A Very German Coup | Jan Wilm | Granta

A Very German Coup

Jan Wilm

In the early hours of 7 December last year, German authorities carried out the largest counter-terrorist operation in the country’s post-war history. Three thousand police raided more than 160 sites across the Federal Republic. They made twenty-three arrests in seven of the sixteen federal states, and apprehended two further suspects in Austria and Italy. They seized 273 firearms, more than 44,000 rounds of ammunition, 259 knives, along with a considerable array of swords, axes, coshes, crossbows, night-vision goggles, satellite phones and Ecstasy pills. Nearly half a million euros in cash was discovered, and more than fifty kilograms of gold and other precious metals.

The suspected ringleader was a 71-year-old real-estate developer with an engineering degree who lived in a pre-war walk-up building not far from me, in the upscale Westend district of Frankfurt. Heinrich XIII Prince Reuss identified himself as a member of the ‘blue-blooded elite’, and was known for taking care to emphasise his aristocratic connections and monarchical fervour in a country that has gone without an emperor since 1918. His neighbours described him to me as an aloof, slightly eccentric man, who strongly favoured corduroy. The police arrested him for spearheading a terrorist organisation which had plotted to overthrow the German government and install a cabinet with Prince Reuss as the new head of state.

The House of Reuss is one of the oldest ‘noble’ families of Germany, with links to self-styled royals across Europe. Among its members is Anni-Frid Lyngstad, one of the A’s in the Swedish band ABBA, who was married to another Heinrich. Regnal names are unvaried in the House of Reuss. The Heinrichs’ regnal numbers reach well into the high twenties; each century, the ordinals begin anew. There are thirty-three living Heinrichs. The thirteenth has one sister and four brothers, who are all named Heinrich. Perhaps to avoid confusion, the family’s nickname for Heinrich XIII is ‘Enrico’. They have now distanced themselves from the man the German media has delighted in dubbing the Putschprinz, or the Terrorfürst.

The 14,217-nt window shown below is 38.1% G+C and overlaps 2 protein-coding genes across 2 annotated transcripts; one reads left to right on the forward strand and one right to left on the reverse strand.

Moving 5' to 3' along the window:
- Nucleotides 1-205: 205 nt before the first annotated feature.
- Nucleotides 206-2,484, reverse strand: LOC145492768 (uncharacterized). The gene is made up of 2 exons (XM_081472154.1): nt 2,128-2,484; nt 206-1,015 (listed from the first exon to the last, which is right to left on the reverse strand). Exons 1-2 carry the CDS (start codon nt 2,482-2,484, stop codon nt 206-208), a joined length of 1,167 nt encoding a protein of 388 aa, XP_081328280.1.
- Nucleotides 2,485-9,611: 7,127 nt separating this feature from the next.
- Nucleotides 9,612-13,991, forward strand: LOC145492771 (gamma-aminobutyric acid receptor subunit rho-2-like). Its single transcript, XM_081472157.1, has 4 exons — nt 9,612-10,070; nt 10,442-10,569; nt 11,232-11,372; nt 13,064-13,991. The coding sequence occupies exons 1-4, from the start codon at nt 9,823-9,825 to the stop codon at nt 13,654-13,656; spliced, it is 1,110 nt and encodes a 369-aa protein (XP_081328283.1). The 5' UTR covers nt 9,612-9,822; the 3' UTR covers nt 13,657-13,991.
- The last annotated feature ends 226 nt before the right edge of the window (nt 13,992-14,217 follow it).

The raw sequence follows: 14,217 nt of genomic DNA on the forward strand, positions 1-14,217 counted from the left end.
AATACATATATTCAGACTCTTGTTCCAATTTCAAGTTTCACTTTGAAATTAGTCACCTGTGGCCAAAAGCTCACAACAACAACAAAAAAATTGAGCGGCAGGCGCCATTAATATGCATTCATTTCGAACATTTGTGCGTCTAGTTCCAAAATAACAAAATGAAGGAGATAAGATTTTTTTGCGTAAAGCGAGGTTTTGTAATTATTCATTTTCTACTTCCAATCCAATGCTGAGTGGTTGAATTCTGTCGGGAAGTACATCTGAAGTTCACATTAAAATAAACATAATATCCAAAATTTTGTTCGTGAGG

For nearly a year, German authorities kept the plotters under surveillance. Through intercepted communications on messenger services, tapped phones and public YouTube channels, they gathered intelligence about the progress of the putsch. The plotters – who called themselves the ‘Patriotic Union’ – had allocated ministerial posts for a cabinet that would take over on ‘Day X’. The judge and former Alternative for Germany (AfD) Bundestag member Birgit Malsack-Winkemann was to be minister of justice. The military arm of the Union was to be run by former Bundeswehr paratrooper Rüdiger von Pescatore, who was dishonourably discharged in 1996 for stealing weapons from the army. (Following a suspended sentence, von Pescatore moved to Pomerode, a German enclave in Brazil. He returned to Germany in 2021 to, as he put it, ‘help out a friend’.)